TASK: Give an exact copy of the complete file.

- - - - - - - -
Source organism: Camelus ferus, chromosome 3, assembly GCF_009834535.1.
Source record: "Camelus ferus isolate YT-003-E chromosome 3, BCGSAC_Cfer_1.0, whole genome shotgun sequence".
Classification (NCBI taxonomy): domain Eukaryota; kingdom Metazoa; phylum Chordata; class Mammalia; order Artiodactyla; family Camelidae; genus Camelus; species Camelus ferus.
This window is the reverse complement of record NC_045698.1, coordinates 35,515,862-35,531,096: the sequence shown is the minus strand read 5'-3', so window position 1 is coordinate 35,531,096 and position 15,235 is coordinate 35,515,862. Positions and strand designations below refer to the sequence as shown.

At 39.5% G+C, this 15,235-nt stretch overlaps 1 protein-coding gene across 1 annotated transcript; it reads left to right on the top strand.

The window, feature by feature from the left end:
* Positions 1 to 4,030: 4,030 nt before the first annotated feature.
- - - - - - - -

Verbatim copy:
Source organism: Camelus ferus, chromosome 3, assembly GCF_009834535.1.
Source record: "Camelus ferus isolate YT-003-E chromosome 3, BCGSAC_Cfer_1.0, whole genome shotgun sequence".
Classification (NCBI taxonomy): domain Eukaryota; kingdom Metazoa; phylum Chordata; class Mammalia; order Artiodactyla; family Camelidae; genus Camelus; species Camelus ferus.
This window is the reverse complement of record NC_045698.1, coordinates 35,515,862-35,531,096: the sequence shown is the minus strand read 5'-3', so window position 1 is coordinate 35,531,096 and position 15,235 is coordinate 35,515,862. Positions and strand designations below refer to the sequence as shown.

At 39.5% G+C, this 15,235-nt stretch overlaps 1 protein-coding gene across 1 annotated transcript; it reads left to right on the top strand.

The window, feature by feature from the left end:
* Positions 1 to 4,030: 4,030 nt before the first annotated feature.